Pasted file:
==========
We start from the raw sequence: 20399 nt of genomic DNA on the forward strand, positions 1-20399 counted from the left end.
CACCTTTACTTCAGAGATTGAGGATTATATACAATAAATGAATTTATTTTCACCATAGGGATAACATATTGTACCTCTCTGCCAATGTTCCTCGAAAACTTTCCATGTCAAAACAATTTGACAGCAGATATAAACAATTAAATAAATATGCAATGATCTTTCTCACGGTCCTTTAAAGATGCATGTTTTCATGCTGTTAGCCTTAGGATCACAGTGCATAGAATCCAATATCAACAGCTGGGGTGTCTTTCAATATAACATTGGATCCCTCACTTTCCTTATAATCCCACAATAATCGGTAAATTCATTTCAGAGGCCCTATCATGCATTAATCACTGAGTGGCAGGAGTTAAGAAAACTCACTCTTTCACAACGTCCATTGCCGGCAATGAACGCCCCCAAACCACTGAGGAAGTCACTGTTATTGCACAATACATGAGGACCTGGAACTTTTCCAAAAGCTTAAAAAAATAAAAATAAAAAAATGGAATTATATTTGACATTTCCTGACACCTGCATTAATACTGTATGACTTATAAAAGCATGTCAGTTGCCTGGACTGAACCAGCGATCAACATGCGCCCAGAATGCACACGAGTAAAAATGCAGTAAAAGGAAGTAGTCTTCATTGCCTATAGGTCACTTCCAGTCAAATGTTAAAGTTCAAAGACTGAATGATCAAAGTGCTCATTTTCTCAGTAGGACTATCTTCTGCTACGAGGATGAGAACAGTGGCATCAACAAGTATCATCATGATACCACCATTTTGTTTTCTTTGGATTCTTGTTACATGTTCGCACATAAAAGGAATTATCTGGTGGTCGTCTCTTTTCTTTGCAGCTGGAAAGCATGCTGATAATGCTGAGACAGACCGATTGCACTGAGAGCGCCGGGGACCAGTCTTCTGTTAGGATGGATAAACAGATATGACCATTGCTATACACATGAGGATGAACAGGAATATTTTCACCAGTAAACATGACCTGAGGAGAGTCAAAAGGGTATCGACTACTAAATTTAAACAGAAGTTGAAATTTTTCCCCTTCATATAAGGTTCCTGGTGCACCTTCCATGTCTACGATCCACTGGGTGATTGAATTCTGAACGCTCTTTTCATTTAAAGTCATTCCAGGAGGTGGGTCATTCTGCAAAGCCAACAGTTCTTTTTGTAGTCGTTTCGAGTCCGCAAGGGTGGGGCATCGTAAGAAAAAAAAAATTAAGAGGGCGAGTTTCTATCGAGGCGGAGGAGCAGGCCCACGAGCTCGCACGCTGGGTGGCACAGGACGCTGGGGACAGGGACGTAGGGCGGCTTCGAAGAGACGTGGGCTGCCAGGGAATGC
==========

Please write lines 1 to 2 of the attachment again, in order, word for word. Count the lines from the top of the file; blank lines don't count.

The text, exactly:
We start from the raw sequence: 20399 nt of genomic DNA on the forward strand, positions 1-20399 counted from the left end.
CACCTTTACTTCAGAGATTGAGGATTATATACAATAAATGAATTTATTTTCACCATAGGGATAACATATTGTACCTCTCTGCCAATGTTCCTCGAAAACTTTCCATGTCAAAACAATTTGACAGCAGATATAAACAATTAAATAAATATGCAATGATCTTTCTCACGGTCCTTTAAAGATGCATGTTTTCATGCTGTTAGCCTTAGGATCACAGTGCATAGAATCCAATATCAACAGCTGGGGTGTCTTTCAATATAACATTGGATCCCTCACTTTCCTTATAATCCCACAATAATCGGTAAATTCATTTCAGAGGCCCTATCATGCATTAATCACTGAGTGGCAGGAGTTAAGAAAACTCACTCTTTCACAACGTCCATTGCCGGCAATGAACGCCCCCAAACCACTGAGGAAGTCACTGTTATTGCACAATACATGAGGACCTGGAACTTTTCCAAAAGCTTAAAAAAATAAAAATAAAAAAATGGAATTATATTTGACATTTCCTGACACCTGCATTAATACTGTATGACTTATAAAAGCATGTCAGTTGCCTGGACTGAACCAGCGATCAACATGCGCCCAGAATGCACACGAGTAAAAATGCAGTAAAAGGAAGTAGTCTTCATTGCCTATAGGTCACTTCCAGTCAAATGTTAAAGTTCAAAGACTGAATGATCAAAGTGCTCATTTTCTCAGTAGGACTATCTTCTGCTACGAGGATGAGAACAGTGGCATCAACAAGTATCATCATGATACCACCATTTTGTTTTCTTTGGATTCTTGTTACATGTTCGCACATAAAAGGAATTATCTGGTGGTCGTCTCTTTTCTTTGCAGCTGGAAAGCATGCTGATAATGCTGAGACAGACCGATTGCACTGAGAGCGCCGGGGACCAGTCTTCTGTTAGGATGGATAAACAGATATGACCATTGCTATACACATGAGGATGAACAGGAATATTTTCACCAGTAAACATGACCTGAGGAGAGTCAAAAGGGTATCGACTACTAAATTTAAACAGAAGTTGAAATTTTTCCCCTTCATATAAGGTTCCTGGTGCACCTTCCATGTCTACGATCCACTGGGTGATTGAATTCTGAACGCTCTTTTCATTTAAAGTCATTCCAGGAGGTGGGTCATTCTGCAAAGCCAACAGTTCTTTTTGTAGTCGTTTCGAGTCCGCAAGGGTGGGGCATCGTAAGAAAAAAAAAATTAAGAGGGCGAGTTTCTATCGAGGCGGAGGAGCAGGCCCACGAGCTCGCACGCTGGGTGGCACAGGACGCTGGGGACAGGGACGTAGGGCGGCTTCGAAGAGACGTGGGCTGCCAGGGAATGC